The smallest feeders are usually designed to hold nyjer, which we often call “thistle seed.” They are usually shaped like small cylinders with tiny slits cut into the sides, where the birds pull out the seed. This type of feeder is good for many of the finches, sparrows, redpolls, juncos and, from time to time, woodpeckers, thrushes, chickadees, and other birds.

Larger seed feeders are available in any number of shapes and sizes, holding from just a few ounces to pounds of seed. I’ve found the plastic cylinder types to be easy to fill and use, but they are hard to protect from squirrels. The cheaper types only have plastic ports on the sides, where the birds perch and pull out the seed. However, squirrels will chew at the plastic port to make the holes larger. The higher-quality feeders of this type will have metal ports that cannot be damaged by squirrels, and these will last for years.

Seed feeders also come in the shape of small wooden houses with glass on two sides. The feeder is filled from the top and small spaces at the bottom of the glass windows allow the seed to accumulate just at the bottom. This type is virtually impossible to squirrel proof and larger birds, like blue jays, tend to scatter as much seed onto the ground as they eat from the feeder.

You’ll also find hybrid seed feeders in a variety of forms. Some claim to be squirrel proof, but these are also the most expensive. And if you think that a feeder on a pole with a squirrel baffle is your solution, guess again. Squirrels are cunning and resourceful, and will defeat all but the most expensive squirrel-proof feeders.

Last winter, we hung a feeder from a tree that we could see from the kitchen window. I used wire and fishing line in a manner that seemed to make it squirrel proof — which worked for a while, until the day I found it empty, lying on the ground. To this day, I haven’t a clue how they managed to pull it off.

The third type of feeder is a suet, or “cake,” feeder, made from wire mesh designed to hold a rectangular cake of seed mostly composed of rendered fat. The birds — which include woodpeckers, wrens, creepers, chickadees, titmice, nuthatches, and a few others — pull out the seed, but they also eat the fat, which can be beneficial.

Once you’ve decided on your feeder, be sure to keep it away from windows, since birds crashing into them is another great source of bird loss. Along those lines, keep them away from areas where you park cars, for obvious reasons. Also, when feeders are installed in wide open areas, they leave the birds vulnerable to predation from hawks. Feeders in wooded areas or under tall bushes provide cover and good perches where the birds can feed on the seed they’ve collected.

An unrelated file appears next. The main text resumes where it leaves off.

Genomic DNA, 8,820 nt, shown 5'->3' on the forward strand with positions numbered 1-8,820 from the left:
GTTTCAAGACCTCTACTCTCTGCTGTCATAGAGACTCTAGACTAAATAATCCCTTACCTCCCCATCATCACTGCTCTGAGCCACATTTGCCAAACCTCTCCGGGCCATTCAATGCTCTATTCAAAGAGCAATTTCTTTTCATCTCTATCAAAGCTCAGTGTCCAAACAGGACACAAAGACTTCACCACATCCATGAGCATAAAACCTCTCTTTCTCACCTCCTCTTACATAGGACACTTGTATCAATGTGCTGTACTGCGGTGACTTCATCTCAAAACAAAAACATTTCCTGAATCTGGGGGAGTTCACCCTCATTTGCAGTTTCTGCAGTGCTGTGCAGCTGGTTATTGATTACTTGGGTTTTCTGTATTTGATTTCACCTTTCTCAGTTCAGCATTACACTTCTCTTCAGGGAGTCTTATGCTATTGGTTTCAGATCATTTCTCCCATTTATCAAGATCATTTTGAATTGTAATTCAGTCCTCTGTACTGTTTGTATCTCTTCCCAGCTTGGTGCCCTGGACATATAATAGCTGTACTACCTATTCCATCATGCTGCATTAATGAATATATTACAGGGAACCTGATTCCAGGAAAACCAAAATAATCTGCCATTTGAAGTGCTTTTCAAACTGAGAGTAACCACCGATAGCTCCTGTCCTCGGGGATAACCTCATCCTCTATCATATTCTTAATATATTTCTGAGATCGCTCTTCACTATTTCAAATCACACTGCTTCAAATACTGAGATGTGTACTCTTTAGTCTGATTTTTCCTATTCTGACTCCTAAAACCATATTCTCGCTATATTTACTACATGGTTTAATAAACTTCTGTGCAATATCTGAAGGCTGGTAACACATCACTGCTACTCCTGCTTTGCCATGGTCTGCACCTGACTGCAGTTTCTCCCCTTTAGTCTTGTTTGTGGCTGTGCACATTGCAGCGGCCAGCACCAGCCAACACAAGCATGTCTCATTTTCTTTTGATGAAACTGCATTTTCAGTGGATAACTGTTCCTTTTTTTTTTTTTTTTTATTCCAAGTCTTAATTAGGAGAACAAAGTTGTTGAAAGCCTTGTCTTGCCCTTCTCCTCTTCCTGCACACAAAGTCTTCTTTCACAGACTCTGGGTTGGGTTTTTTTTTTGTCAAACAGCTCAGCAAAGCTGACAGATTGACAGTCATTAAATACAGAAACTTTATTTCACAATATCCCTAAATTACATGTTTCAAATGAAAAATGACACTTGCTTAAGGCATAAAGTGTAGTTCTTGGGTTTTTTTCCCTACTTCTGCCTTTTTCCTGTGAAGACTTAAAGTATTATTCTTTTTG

As for what seed to buy, the good stuff isn’t cheap — and cheap bird seed is no bargain. You have no idea of the origin of the seed and you’ll soon find most of it on the ground, uneaten. That seed then becomes next summer’s weeds.

One of the best seed ingredients is black stripe sunflower. Many will buy this by the 25-pound bag, as that’s the most economical, but the bags need to be stored and kept out of reach from rodents. I think the two top seed brands you’ll find are Lyric and Valley Farms. Each has a range of products and package sizes and, while expensive, I try to stick to these two while staying away from the economy mixes.

Remember to keep your feeders clean and fill them when empty. Since we leave most of the seed heads on our perennials and sunflowers, I won’t put feeders out until just around Christmas — or a bit earlier if there’s snow and frozen ground.

You can often get great deals on bird food when you belong to a group that does bulk buying early in the season, like local Audubon chapters. There are several on Long Island, but on the East End, you can and should join the local chapter. For more information, visit easternlongislandaudubonsociety.org.

If you spend your winters away from Long Island, say in upstate areas, beware that the New York State Department of Environmental Conservation has regulations that prohibit bird feeders when bears are active — because they love to feast on them, too, and the DEC doesn’t want bears near residential properties. This does not apply to Long Island, though.

And so, feed the birds. Let them be part of your Happy New Year. Get yourself a good pair of binoculars and a bird ID book to help in your watching. It’s also great fun for kids. I started my bird list before I was 10. It’s still growing. And you?

Well, keep growing.